The Department of Teaching and Learning offers a graduate program of study in curriculum and instruction, including choices of concentration in three Focus Areas: Subject Area, Instructional Level Area and Cross-Curricular Area.
The Department also cooperates with the Department of Administrative Leadership in the Specialist Certificate Program with an emphasis in reading. Under the auspices of the PhD program in Urban Education, the Department offers doctoral specializations in Curriculum and Instruction and in Mathematics Education.
An applicant must meet Graduate School requirements to be considered for admission to the program.
Applicants may be admitted with specific program-defined course deficiencies provided that the deficiencies amount to no more than 6 credits.
The student is expected to satisfy deficiency requirements within three enrolled semesters. The deficiencies are monitored by the Graduate School and the individual graduate program unit. No course credits earned in making up deficiencies may be counted as program credits required for the degree.
Credits and Courses
The minimum degree requirement is 30 credits, including:
|15 credits in Curriculum and Instruction core areas||15|
|CURRINS 705||Research in Schools and Communities||3|
|CURRINS 716||Teaching in Urban & Diverse Communities||3|
|Teaching and Assessing English 1|
|UWM Writing Project:|
|Teaching Language and Composition|
|Approaches to Teaching and Assessing Texts in the Secondary Schools 1|
For initial certifiers only.
|Master's Seminar or Thesis, choose one:||3-6|
|Master's Seminar in Curriculum and Instruction|
|Master's Research or Thesis|
English Education: Literature and Cultural Theory
Focus of Study
|12 credits in focus area (at least one course should be at the 800 level, two at the 700 level)|
|Reading Interests of Adolescents|
|UWM Writing Project:|
|Modern Literary Theory|
|Literature and Aesthetics|
|Approaches to the Modern I|
|Approaches to the Modern II|
|Linguistic Perspectives on Literature|
|Literature of the English Renaissance:|
|Restoration and Eighteenth-Century Literature:|
|Literature in Victorian England:|
|Modern English Literature:|
|American Literature to 1830:|
|Native American Literature:|
|American Literature, 1830-1900:|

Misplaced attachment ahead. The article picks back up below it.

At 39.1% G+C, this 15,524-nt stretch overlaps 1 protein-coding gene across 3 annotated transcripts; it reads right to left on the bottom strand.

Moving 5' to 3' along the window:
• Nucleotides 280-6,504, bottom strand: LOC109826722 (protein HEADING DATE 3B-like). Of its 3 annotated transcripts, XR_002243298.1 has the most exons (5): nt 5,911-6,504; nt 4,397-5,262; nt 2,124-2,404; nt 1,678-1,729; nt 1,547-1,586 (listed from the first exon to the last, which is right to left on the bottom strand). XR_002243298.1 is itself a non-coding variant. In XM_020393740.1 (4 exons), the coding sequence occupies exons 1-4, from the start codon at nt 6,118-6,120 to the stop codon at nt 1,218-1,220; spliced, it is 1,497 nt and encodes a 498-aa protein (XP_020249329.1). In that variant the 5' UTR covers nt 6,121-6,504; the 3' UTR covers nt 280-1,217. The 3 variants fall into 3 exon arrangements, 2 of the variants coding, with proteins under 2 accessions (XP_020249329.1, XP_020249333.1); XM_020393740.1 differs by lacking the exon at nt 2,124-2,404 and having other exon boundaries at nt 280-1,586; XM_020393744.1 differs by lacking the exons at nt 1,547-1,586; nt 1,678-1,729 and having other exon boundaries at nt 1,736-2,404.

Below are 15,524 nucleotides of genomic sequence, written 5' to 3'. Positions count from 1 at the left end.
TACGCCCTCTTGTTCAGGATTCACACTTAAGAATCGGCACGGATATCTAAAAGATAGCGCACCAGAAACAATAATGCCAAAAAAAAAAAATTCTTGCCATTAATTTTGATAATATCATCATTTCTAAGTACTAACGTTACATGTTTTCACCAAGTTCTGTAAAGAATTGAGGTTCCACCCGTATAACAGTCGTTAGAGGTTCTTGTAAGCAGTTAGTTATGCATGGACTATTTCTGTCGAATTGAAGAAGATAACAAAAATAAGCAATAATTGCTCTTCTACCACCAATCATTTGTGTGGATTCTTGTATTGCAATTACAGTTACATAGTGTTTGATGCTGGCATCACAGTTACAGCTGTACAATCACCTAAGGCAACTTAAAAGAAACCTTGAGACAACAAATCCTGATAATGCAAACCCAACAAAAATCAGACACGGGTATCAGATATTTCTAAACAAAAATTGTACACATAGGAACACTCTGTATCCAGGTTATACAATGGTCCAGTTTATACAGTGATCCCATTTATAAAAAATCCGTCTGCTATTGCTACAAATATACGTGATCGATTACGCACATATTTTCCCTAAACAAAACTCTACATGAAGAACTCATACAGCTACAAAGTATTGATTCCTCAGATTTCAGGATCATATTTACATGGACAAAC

|African American Literature:|
|Modern American Literature:|
|World Literature in English:|
|Topics in Transnational Literature|
|Seminar in Irish Literature:|
|Seminar in Poetry:|
|Seminar in Special Topics in Literature:|
|Seminar in Major Figures:|
|Seminar in Contemporary Literature:|
|Seminar in Comparative Literature:|
|Seminar in Renaissance Prose and Poetry:|
|Seminar in Shakespeare:|
|Seminar in Romantic Literature:|
|Seminar in Victorian Literature:|
|Seminar in African American Literature:|
|Seminar in Women Writers:|
|Seminar in World Literature in English:|
|Seminar in Modern Literature:|
|Seminar in Feminist Critical Theory:|
|Seminar in Native American Literature:|
|Seminar in Colonial American Literature:|
|Seminar in Nineteenth-Century American Literature:|
|Seminar in Twentieth-Century American Literature:|
|Seminar in Critical Theory:|
Major Professor as Advisor
The student must have a major professor to advise and supervise the student’s studies as specified in Graduate School regulations. A student who is not assigned to an advisor at time of admission should immediately contact the department chair. Students who have not completed a Proposed Program of Study form with their advisor and filed it with the Department by the end of the semester in which they are admitted may not be allowed to register for the next term.
Graduate students seeking initial teacher certification or added certification(s) can arrange their master’s degree program so that a portion of the credits earned towards the master’s degree can also serve as partial fulfillment of teacher certification requirements.